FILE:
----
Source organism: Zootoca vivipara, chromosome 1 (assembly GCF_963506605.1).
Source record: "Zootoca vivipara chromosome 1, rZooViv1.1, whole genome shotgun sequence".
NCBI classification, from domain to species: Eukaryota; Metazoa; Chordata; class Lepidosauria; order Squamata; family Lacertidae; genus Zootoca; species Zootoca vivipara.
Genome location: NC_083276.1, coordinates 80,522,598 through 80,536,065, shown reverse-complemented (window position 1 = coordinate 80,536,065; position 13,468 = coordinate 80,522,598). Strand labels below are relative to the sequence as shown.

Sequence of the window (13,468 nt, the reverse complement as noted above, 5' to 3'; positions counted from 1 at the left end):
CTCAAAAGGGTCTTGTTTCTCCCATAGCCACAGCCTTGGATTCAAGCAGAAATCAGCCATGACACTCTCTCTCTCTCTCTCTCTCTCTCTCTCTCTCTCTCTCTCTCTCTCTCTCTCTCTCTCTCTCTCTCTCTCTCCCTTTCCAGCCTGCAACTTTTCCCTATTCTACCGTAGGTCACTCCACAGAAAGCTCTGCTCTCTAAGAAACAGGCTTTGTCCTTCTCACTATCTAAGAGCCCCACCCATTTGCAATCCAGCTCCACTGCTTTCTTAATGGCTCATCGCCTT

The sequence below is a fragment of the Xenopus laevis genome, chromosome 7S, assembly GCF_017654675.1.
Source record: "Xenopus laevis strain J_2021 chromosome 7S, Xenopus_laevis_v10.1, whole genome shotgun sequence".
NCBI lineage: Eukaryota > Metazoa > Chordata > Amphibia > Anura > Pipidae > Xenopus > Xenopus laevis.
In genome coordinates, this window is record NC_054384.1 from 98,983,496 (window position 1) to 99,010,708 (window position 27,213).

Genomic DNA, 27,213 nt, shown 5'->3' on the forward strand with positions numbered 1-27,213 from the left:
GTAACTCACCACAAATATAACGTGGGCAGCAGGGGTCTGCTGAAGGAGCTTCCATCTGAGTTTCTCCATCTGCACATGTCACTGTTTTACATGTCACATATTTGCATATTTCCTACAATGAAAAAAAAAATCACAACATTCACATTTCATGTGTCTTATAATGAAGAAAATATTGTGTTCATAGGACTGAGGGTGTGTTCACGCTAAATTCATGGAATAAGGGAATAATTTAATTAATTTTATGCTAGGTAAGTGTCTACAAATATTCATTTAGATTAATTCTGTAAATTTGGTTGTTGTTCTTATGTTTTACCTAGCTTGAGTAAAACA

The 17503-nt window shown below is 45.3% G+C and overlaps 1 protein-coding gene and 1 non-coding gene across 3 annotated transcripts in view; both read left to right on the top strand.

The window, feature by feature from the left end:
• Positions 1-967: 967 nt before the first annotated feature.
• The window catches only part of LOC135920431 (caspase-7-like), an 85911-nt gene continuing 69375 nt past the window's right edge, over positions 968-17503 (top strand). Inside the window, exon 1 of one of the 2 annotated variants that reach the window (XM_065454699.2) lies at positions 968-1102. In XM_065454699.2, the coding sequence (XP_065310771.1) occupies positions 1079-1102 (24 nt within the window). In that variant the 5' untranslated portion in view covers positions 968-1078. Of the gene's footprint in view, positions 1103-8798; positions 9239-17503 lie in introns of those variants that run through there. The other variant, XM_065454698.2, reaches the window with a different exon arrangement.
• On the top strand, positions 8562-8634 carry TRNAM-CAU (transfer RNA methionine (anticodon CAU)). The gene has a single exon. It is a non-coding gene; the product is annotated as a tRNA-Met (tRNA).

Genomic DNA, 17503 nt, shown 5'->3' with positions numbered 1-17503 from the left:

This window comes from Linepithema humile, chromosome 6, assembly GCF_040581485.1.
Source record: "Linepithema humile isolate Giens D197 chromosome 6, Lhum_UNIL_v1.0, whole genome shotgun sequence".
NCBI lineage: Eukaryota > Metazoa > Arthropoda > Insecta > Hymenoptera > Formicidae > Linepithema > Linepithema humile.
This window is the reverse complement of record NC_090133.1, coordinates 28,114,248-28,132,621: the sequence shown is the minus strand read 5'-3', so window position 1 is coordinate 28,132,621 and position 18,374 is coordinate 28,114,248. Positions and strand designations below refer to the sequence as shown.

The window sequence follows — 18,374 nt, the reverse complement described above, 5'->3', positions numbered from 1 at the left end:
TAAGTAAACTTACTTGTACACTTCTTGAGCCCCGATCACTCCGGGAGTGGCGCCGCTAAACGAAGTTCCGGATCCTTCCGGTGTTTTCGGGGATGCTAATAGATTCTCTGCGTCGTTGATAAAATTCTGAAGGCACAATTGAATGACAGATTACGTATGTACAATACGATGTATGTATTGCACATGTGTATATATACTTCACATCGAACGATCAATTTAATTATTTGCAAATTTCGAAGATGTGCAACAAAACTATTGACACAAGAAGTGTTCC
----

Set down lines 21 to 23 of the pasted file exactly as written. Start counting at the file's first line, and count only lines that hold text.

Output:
NCBI lineage: Eukaryota > Metazoa > Arthropoda > Insecta > Hymenoptera > Formicidae > Linepithema > Linepithema humile.
This window is the reverse complement of record NC_090133.1, coordinates 28,114,248-28,132,621: the sequence shown is the minus strand read 5'-3', so window position 1 is coordinate 28,132,621 and position 18,374 is coordinate 28,114,248. Positions and strand designations below refer to the sequence as shown.

The window sequence follows — 18,374 nt, the reverse complement described above, 5'->3', positions numbered from 1 at the left end: